Barnes also has a breathy, lilting singing voice that sounds like a smoother Robert Wyatt. Unfortunately, he doesn’t use this gift enough, as he only actually sings on a third of the album. Even then, he often pushes his voice to the back of the mix, rendering his lyrics unintelligible. There are also a couple of spoken-word tracks on The People at Large. In a slightly bizarre move, these tracks are the only ones whose lyrics are printed out in the CD booklet, even though (unlike the other vocal-based songs) Barnes’ voices is recorded clearly enough to render printed lyrics unnecessary! The spoken-word tracks aren’t the only ones in which Barnes deviates from folk-raga, which is ALWAYS a good thing if you plan on making an hour-long 23-track albums. There are instrumentals with lush countrified three-guitar arrangements, remakes of traditional Scottish ballads, TWO reinterpretations of “Auld Lang Syne,” and mercifully brief snippets of power electronics that sound like they were recorded under the wing of a malfunctioning airplane futilely attempting to take off.

Every couple of tracks on The People at Large, Amps for Christ employ the particularly rewarding trick of augmenting their East-meets-West sound with an undercurrent of noise that’s perceptible enough to keep the music from veering into New Age blandness, but too far back in the mix to become truly grating. “Freddie the Mockingbird” plays host to a plethora of computerized percussive noises that suggest an old shoot-‘em-up video game gone horribly awry, which strangely underscores the political message underlying the album (which I’ll get into later). The bluegrass reverie of “Branches” is supported by a chorus of squealing synthesizers that would probably give listeners tinnitus if mixed even a little bit higher than they are. As is, though, they make the song sound as if it’s being broadcasted through a slightly fading airwave.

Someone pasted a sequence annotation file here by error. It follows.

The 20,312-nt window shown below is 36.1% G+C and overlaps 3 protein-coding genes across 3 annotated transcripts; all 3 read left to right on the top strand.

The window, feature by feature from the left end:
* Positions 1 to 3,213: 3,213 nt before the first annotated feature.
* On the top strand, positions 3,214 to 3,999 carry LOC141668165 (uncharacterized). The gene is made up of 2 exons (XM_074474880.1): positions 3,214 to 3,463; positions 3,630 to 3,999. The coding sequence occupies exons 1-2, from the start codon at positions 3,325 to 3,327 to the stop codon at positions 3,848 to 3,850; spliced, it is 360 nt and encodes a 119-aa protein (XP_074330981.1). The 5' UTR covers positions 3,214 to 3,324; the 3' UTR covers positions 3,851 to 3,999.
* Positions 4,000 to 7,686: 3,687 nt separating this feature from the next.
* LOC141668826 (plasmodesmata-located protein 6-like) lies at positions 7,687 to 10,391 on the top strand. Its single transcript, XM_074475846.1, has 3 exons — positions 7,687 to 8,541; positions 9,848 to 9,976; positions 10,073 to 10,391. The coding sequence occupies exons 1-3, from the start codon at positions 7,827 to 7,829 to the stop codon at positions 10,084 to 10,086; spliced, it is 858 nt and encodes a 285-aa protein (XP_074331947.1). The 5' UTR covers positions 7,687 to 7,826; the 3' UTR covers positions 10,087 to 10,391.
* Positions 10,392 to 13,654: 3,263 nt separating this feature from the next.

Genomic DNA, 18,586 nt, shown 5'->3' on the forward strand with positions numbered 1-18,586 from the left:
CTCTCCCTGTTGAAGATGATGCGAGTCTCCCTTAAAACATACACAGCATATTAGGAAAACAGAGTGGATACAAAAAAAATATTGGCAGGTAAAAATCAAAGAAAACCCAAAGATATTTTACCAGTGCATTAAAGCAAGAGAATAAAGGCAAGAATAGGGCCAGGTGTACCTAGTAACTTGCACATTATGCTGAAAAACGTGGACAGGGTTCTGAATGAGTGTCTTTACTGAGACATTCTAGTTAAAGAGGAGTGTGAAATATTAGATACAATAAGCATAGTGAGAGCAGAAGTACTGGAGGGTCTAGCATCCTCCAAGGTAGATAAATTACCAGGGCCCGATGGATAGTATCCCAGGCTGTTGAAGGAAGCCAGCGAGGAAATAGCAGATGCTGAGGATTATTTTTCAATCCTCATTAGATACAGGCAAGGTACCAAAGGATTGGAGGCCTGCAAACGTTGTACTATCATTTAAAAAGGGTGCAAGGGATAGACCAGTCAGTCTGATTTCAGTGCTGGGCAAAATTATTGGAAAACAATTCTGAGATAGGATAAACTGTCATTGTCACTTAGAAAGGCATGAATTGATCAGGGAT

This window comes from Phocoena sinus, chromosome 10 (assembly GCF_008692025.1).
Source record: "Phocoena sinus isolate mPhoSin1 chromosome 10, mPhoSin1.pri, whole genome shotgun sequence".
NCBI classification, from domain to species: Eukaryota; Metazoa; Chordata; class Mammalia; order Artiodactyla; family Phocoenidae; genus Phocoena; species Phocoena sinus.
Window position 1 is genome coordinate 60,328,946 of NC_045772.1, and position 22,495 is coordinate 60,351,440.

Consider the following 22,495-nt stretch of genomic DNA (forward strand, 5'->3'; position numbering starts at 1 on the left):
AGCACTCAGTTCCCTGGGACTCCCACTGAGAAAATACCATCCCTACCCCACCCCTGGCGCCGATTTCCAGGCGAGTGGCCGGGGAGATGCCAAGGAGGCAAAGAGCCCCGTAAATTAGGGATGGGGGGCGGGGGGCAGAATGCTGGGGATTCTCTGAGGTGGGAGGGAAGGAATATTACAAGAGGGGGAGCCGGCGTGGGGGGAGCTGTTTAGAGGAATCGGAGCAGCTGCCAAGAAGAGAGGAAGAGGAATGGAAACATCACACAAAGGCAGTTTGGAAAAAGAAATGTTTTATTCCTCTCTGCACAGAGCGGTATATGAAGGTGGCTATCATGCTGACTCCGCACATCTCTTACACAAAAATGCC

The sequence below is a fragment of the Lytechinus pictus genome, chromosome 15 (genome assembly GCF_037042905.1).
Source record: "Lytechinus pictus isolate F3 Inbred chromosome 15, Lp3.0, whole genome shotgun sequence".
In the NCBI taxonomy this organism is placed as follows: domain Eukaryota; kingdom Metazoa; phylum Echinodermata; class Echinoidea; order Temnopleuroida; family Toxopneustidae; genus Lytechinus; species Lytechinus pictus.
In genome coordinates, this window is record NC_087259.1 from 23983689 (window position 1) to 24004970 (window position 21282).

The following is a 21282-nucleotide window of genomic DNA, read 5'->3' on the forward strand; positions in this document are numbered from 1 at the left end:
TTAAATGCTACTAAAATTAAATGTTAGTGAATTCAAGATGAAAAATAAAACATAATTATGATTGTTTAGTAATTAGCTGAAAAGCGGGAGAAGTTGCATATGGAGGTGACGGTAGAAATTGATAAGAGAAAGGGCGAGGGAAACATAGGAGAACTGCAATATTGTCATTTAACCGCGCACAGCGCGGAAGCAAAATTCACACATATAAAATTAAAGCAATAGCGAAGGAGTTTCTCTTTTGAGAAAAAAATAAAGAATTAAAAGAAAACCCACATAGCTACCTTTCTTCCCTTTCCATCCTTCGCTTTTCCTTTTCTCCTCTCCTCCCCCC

One song that fits into the previous paragraph’s assertions, “AFC Tower Song,” can be viewed as the center around which the rest of the album is organized. It’s a banjo driven hymn that begins with Barnes thanking God for loving him even when he was down and out, and ends with an assessment of 9/11 that is almost childlike in its simplicity and optimism. “In America, we have the cars to destroy the Earth. In America, we have the crap and throw it all away. Now, the towers have been hit using our own jet planes. Now, we don’t have all the crap, but we still have God…yes, we still have God.” Don’t let this excerpt give you the impression that Barnes has the same messianic zeal regarding the “War on Terror” as our current president; if anything, it’s the exact opposite. The poems in the CD booklet strongly criticize Bush. One of them ends with the stanza, “God will protect the land/that gives food to its starving/Not to shun the poor and lame/and go to battle charging.” Press materials regarding this record assert that “AFC is for Christ but against the FAKE Christ for profit right-wing elitist blind comfort-loving destroy the Earth and bring on Armageddon church!” You don’t hear such a stance being taken by many explicitly Christian artists nowadays, and whether one agrees with it or not (I certainly do), Barnes’ decision to go against the grain is commendable, especially because The People at Large still holds up well as a listening experience even when separated from its political context.